Influence of Charcoal Broiled Meat Consumption on the Liver Functions and Non-Enzymatic Antioxidants in Human Blood


The effect of ingesting charcoal-broiled beefburgers (CBB) on the liver functions and nonenzymatic antioxidant levels in human blood was examined in twenty-nine healthy individually males (mean age 21.65 ± 1.32 years, range 20.32 - 22.42 years), non-smokers and had no occupational exposure to PAHs, who consumed two charcoal grilled beefburger per day (mean weight 70 gmper each) at lunch time over 28 consecutive days. The mean daily intake of PAH during the consumption period was 3431 ng and the mean daily intake of PAH per kg body wt/day was 46 ng. Blood samples were collected from each subject 7, 14, 21 and 28 days before, during, and after the beefburgers consumption period. glutamic-oxaloacetic transaminase (GOT), glutamic-pyruvate transaminase (GPT) and alkaline phosphatase (ALP) were significantly higher in serum of subjects during CBB consumption period compared with those of before CBB consumption ones. All of the enzyme activities still increased upper the baseline levels, before CBB consumption period, by four week after charcoal broiled meat consumption ended. In contrary, the levels of non-enzymatic antioxidants include albumin (ALB), glutathione in serum (GSH-S) and erythrocytes (GSH-E) were significantly lower in subjects during CBB consumption period compared with those of before CBB consumption ones. All of the non-enzymatic antioxidant levels decreased to near baseline levels, before CBB consumption period, by four week after charcoal broiled meat consumption ended. Results suggested that non-enzymatic antioxidants defense system of serum and erythrocytes was depressed and the erythrocytes as well as liver cells were exposed to oxidant stress due to oral exposure of PAH.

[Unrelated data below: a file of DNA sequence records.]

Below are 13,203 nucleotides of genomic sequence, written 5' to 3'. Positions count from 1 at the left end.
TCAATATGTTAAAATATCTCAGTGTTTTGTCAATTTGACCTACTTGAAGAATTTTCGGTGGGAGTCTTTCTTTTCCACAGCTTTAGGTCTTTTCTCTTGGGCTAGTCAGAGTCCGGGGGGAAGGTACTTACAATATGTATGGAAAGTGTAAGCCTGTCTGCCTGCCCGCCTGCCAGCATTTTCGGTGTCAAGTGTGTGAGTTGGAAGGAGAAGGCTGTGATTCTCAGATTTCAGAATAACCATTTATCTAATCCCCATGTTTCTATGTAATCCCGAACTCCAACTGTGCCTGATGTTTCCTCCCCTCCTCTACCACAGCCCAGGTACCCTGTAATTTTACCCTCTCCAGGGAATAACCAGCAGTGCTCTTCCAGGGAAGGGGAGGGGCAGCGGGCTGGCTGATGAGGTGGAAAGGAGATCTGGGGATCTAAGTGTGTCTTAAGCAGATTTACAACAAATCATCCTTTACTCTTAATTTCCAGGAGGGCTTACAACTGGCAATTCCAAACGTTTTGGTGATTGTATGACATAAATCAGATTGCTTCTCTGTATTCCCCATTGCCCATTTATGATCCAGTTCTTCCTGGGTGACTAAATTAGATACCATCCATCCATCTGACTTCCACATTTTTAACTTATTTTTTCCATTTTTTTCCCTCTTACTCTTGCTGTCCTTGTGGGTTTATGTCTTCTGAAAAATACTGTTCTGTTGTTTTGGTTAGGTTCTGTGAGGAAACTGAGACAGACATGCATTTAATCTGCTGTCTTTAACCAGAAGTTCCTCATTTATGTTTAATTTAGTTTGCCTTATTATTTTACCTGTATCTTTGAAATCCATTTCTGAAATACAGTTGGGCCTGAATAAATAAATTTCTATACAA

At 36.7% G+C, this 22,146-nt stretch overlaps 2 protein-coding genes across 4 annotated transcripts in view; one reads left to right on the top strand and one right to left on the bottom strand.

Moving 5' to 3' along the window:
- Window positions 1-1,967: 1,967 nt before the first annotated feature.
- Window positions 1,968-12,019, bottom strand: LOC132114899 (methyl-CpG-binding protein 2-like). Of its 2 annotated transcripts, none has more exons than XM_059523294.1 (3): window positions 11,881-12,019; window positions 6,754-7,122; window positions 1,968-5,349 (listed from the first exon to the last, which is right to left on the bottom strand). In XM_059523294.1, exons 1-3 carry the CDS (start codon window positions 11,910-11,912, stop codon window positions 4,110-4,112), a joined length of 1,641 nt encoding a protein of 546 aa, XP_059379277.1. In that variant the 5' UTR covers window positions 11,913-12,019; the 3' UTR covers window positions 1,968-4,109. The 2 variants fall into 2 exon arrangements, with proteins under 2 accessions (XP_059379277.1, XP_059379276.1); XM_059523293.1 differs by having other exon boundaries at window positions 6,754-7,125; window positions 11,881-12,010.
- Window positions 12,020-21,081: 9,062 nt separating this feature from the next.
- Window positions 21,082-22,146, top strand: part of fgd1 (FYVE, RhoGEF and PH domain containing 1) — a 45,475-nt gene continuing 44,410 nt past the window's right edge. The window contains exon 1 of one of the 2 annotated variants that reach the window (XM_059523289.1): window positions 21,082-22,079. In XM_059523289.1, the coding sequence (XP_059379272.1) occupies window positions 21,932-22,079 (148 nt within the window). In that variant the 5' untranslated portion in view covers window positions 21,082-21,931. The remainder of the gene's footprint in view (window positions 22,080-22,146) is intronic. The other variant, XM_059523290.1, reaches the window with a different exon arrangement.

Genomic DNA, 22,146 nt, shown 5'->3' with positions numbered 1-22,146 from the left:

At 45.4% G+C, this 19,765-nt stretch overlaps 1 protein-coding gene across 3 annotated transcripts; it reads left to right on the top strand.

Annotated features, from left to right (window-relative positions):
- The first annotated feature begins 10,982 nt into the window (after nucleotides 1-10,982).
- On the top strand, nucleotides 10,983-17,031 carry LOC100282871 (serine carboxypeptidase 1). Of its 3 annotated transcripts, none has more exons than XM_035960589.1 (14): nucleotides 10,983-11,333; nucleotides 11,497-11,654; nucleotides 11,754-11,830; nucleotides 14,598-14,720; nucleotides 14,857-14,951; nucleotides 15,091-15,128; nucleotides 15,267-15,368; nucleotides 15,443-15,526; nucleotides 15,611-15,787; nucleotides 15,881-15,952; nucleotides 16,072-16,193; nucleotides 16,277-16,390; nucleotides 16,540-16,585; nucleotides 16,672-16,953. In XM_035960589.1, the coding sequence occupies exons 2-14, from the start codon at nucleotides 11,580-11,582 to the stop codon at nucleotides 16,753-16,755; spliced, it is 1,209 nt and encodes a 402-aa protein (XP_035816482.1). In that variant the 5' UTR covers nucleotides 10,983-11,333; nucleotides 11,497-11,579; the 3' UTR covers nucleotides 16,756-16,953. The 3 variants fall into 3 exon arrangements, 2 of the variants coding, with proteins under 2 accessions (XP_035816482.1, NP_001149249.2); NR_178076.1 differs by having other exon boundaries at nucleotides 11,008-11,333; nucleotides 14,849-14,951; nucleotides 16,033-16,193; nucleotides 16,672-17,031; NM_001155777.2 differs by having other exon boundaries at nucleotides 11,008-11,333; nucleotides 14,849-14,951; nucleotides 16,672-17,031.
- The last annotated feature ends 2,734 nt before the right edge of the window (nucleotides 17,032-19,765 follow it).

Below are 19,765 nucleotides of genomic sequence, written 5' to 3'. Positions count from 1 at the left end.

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Y. Elhassaneen and A. El-Badawy, "Influence of Charcoal Broiled Meat Consumption on the Liver Functions and Non-Enzymatic Antioxidants in Human Blood," Food and Nutrition Sciences, Vol. 4 No. 1, 2013, pp. 90-99. doi: 10.4236/fns.2013.41013.

Conflicts of Interest

The authors declare no conflicts of interest.


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